The Practical Employer
Sexual Harassment is the Hiring Scarlet Letter
If I’m advising my client, I’m telling them not to make the hire unless they are convinced the allegations are false.
I resigned from my last job amid allegations of sexually inappropriate misconduct. The allegations became public. Even though the women are all liars, no one will hire me. What can I do?
This example has played out (sort of) at my alma mater, Case Western Reserve School of Law.
In 2014 its dean, Lawrence Mitchell, resigned during a lawsuit in which a professor alleged Mitchell fired him after he had tried to blow the whistle on Mitchell’s alleged sexual impropriety at work. The story made headlines both in Cleveland and nationally. Mitchell has since resurfaced in China, as a professor of law at the Shanghai University of Finance and Economics.
It appears that his students have discovered his past (alleged) indiscretions.
They’ve published a 55-page brochure [pdf]
calling for his ouster. In today’s #MeToo and #TimesUp climate, Professor Mitchell may very well soon find himself on the unemployment line.
What do you do when faced with someone applying for a position when you know he lost a prior job because of (alleged) harassment?
If he is otherwise the most qualified candidate, you might be tempted to make the hire.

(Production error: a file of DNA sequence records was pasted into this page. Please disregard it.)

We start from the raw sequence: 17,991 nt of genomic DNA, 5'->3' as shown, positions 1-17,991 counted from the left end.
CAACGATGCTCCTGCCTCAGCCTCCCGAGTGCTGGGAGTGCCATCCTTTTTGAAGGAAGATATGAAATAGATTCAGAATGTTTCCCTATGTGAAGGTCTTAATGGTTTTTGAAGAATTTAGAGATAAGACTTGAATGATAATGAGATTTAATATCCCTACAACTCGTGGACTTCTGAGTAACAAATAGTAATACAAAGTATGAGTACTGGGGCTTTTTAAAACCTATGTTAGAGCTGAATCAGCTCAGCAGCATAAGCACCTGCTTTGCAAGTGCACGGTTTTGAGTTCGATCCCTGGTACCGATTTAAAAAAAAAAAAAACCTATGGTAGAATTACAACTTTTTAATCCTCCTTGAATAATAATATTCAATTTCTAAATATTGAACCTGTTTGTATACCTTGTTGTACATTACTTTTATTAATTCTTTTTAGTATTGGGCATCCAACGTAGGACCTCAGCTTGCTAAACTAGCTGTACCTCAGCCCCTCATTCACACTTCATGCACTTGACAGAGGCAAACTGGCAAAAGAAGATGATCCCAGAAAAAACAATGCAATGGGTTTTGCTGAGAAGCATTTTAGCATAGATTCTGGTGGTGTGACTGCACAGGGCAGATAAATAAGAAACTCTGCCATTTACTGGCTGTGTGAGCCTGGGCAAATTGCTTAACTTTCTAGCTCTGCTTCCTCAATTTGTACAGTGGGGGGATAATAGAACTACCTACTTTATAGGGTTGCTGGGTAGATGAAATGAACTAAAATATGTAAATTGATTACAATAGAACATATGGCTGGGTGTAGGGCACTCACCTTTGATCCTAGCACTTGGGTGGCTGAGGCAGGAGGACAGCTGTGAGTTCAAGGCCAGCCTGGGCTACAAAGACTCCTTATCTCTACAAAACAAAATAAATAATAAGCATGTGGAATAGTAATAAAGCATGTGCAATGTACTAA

Yet, the candidate is toxic. He might say all the right things about his past misdeeds and his rehabilitation. He might present glowing references. He might even submit documentation from a treatment facility.
None of that, however, will shield you from liability if the individual relapses while in your employ.
If you’re convinced the allegations are false, then you may decide to make the hire.
Yet, if an employer hires an individual despite knowledge of prior improper behavior in his former employment, the employer may be liable in tort for negligent hiring. If the allegations were public enough, and sordid enough, you might even face punitive damages for consciously disregarding for the rights and safety of other employees.
For this reason, you take a huge risk by hiring a former harasser. If I’m advising my client, I’m telling them not to make the hire unless they are convinced the allegations are false. And even in that case they are taking a risk.
Accusations of harassment are a scarlet letter for the accused. And, assuming the accusations are true, I can’t say I feel all that badly about it.
Jon Hyman is a partner at Meyers, Roman, Friedberg & Lewis in Cleveland. Comment below or email email@example.com. Follow Hyman’s blog at Workforce.com/PracticalEmployer.